How do you know right from wrong? You claim, you make various claims and value judgments. People today talk about social justice, whatever that means. From those who have studied it a lot it’s used to mean all kinds of different things depending on the person and their agenda. There’s no set, agreed upon, concrete definition by any two people.
When you talk about justice that implies some sort of value. You can say this is right or this is wrong. Where did you get those values? How do we arrive at them? This is going to be an issue in 2 Peter because Peter talks about false teachers. As soon as you identify false teachers and false teaching, what are you saying?
You’re making a value judgment, that something is wrong. It’s not true. It’s false. This comes into play. How do you know truth from falsehood? How do you know right from wrong? Where is that coming from? This is why Peter will spend time and will weave knowledge of God throughout all of his discussions in the epistle.
You have that second category related to knowledge and, of course, as I’ve pointed out, knowledge is a key word throughout this brief three-chapter, sixty-one verse Epistle. How do you know things and what should you know? What is right? What is truth?
It’s on the basis of knowledge that we come to ethics. What’s right? What’s wrong? What’s good? What’s bad? What’s acceptable? What’s unacceptable? What is false? The whole Epistle is wrapped around the warning that comes in 2 Peter 2:1 that false teachers will arrive.
That is a definite statement of what will occur. So if there are false teachers, there has to be a way of discerning what they are. You have to know truth from error, right from wrong, and then we make decisions in terms of our actions and out involvement and living our lives. That’s what’s above the waterline level.
It may be political or national decisions. They may be individual decisions. Decisions about how you spend your time. Decisions about priorities. Decisions about how you parent your children. How you interact with your grandchildren. How you interact with people at the workplace. What do you do when there’s disagreement among people?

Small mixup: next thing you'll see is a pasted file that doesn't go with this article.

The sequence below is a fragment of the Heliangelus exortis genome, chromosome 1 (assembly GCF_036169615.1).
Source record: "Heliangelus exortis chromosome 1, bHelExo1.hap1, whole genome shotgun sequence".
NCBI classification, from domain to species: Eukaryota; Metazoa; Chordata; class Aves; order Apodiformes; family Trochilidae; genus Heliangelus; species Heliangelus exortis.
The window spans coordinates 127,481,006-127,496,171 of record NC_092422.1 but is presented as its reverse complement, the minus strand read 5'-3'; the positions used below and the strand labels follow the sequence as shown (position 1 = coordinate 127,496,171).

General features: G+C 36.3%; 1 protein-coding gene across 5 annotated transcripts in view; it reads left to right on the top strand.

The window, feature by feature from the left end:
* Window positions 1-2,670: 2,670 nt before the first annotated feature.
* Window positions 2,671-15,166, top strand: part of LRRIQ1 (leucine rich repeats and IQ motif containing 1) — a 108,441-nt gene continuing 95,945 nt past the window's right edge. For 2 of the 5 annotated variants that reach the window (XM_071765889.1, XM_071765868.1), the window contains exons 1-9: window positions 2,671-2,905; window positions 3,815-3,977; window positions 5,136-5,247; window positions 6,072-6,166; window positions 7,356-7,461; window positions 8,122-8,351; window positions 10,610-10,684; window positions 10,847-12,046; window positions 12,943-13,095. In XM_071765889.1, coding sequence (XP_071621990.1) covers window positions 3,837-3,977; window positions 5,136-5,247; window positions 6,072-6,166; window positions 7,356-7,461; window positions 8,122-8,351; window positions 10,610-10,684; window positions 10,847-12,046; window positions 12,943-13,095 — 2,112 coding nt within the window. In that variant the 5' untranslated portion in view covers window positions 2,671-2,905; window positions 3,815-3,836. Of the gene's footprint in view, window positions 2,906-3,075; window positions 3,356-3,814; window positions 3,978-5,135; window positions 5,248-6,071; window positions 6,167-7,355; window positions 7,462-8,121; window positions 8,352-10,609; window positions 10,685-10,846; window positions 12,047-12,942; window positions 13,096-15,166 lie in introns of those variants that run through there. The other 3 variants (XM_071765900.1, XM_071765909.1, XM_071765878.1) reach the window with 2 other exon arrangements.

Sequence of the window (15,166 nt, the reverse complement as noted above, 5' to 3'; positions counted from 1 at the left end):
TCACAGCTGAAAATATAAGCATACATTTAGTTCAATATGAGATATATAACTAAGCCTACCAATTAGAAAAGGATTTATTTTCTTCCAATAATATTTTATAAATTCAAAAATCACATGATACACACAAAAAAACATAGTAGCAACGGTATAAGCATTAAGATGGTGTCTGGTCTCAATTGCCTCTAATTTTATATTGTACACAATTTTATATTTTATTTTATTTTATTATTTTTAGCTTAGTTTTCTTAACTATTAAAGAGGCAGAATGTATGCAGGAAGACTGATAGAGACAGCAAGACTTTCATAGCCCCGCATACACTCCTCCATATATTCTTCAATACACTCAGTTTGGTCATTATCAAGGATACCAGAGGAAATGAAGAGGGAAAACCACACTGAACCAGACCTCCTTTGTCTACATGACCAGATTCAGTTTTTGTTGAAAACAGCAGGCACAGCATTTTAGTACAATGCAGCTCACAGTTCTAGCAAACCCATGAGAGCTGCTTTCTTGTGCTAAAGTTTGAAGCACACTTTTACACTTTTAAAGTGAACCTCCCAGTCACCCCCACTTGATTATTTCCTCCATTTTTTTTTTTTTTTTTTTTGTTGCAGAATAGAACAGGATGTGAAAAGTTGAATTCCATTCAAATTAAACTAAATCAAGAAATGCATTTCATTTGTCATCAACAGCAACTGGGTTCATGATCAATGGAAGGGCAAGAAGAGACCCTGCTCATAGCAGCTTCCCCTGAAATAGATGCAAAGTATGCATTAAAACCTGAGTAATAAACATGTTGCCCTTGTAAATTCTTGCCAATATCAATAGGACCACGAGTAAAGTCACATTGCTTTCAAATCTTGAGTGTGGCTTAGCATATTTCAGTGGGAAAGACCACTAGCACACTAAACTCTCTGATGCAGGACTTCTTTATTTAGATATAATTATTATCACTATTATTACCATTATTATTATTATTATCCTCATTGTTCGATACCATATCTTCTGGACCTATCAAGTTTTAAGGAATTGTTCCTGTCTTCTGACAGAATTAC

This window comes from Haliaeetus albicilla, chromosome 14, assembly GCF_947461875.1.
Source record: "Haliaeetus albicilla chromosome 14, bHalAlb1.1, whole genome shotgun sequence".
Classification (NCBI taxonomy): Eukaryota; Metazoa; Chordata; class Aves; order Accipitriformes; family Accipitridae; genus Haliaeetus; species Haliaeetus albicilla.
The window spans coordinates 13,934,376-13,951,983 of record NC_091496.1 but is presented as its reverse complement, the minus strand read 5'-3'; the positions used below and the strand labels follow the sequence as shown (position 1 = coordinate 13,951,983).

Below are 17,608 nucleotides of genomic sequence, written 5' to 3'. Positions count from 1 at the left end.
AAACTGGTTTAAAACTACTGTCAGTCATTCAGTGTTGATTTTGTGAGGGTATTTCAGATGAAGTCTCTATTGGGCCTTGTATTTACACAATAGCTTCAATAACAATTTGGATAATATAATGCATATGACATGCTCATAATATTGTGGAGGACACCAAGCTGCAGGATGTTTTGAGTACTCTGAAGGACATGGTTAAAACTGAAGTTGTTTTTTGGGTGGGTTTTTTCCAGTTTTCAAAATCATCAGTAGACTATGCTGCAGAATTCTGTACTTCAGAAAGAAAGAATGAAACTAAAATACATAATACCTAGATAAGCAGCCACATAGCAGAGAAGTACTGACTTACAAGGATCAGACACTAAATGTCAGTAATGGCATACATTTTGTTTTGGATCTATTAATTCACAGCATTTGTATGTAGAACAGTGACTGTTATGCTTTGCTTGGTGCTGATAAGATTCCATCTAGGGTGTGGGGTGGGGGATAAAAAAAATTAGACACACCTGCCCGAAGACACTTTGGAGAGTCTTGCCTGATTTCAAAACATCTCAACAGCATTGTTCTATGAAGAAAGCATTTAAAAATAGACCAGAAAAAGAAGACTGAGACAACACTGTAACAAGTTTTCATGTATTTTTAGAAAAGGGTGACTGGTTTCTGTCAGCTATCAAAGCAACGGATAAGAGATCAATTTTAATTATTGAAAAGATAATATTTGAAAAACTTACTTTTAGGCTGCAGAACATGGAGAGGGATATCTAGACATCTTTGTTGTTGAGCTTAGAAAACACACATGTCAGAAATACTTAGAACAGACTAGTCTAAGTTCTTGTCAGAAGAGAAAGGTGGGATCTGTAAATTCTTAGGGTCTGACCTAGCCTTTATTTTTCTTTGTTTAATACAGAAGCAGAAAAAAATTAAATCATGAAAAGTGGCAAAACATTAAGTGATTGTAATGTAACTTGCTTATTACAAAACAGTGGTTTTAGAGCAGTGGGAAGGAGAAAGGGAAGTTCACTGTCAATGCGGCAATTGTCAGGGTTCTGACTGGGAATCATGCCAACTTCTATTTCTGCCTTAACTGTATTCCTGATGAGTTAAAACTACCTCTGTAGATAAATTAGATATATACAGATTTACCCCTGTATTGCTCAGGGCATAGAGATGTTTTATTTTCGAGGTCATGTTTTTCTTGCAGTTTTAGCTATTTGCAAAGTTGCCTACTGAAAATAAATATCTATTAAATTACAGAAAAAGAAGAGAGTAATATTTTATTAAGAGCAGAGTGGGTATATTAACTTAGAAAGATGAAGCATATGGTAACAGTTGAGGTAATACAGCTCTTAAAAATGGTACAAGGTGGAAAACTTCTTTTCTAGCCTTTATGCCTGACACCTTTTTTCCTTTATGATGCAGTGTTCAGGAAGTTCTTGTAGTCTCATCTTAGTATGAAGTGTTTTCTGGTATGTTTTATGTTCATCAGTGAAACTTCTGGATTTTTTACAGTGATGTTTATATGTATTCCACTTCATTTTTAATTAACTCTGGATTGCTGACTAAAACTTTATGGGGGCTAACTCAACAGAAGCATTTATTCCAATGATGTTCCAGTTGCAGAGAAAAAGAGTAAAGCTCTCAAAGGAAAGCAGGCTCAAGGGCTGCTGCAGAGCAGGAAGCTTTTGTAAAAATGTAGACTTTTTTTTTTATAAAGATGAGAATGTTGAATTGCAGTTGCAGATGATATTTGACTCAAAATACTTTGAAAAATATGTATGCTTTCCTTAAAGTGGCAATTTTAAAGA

All of those things flow from the bottom up. Normally what happens is when we start getting pressure at the top, then that pressure begins to expose different things as you move from the top down to the bottom. That’s usually what happens in discussions.
You expose this only by asking questions. Only by asking what someone means by something. Where do you get that? Of course, a lot of people don’t want to answer those kinds of questions. I think they sense that they’re going to get caught in a trap. They don’t want to think about those things because they’ve never thought about them.
In our culture today they’re just emoting. They have no real basis in fact. This is what you’ll find out if they often argue and dispute what a fact is. Think about this as we go through what Peter says. I’ll refer back to this a few times as we do this overview of 2 Peter.
As we look at 2 Peter itself, we have basic organization. We have three basic divisions. Each is related to each chapter. It starts with a salutation at the beginning that seems pretty basic, but it has a couple of things in there that are important for us to learn and evaluate. That’s the first two verses.
Then we get into the first section which is the remainder of the chapter, from 2 Peter 1:3 down to 2 Peter 1:21. We learn that it is God’s will for us to grow to spiritual maturity. Maybe one way you can write that down in your notes is to say it’s God’s will for me to grow to spiritual maturity. Make that personal.
It’s God’s will for each one of us, for me, to grow to spiritual maturity and this is what Peter sets up at the front of this Epistle because it’s necessary to grow to spiritual maturity so we don’t become deceived by false teaching, and so we aren’t led astray by those who have various thought claims, various truth claims, various philosophies whether it’s the philosophies we see today.
We’ve moved beyond what I’ve taught in the past, which is understanding the movements that derive from post-modernism, which is just a denial of any kind of absolutes, which itself is self-contradictory because that is an absolute. At the very core of post-modernism is a self-contradiction that there are no absolutes. Well, is that an absolute?
Yes, that’s an absolute, so if there are no absolutes how do you know anything? Do you even know that’s true? Well, we have that system but that’s morphed today into something more destructive and that is this whole idea of identity politics. I’m just beginning to really get into a lot of this right now.
It’s important to understand a lot of what’s going on today because this is in direct contradiction to everything in the Judeo-Christian heritage, everything in the Bible. Foundational to the human being’s relationship to God is the principle of individual responsibility and accountability.
The individual is important. This is what set up western civilization to be distinct from all other civilizations, the emphasis on the individual saying that every individual is created in the image and likeness of God. Every individual is held personally accountable for their decisions and not for someone else’s decisions.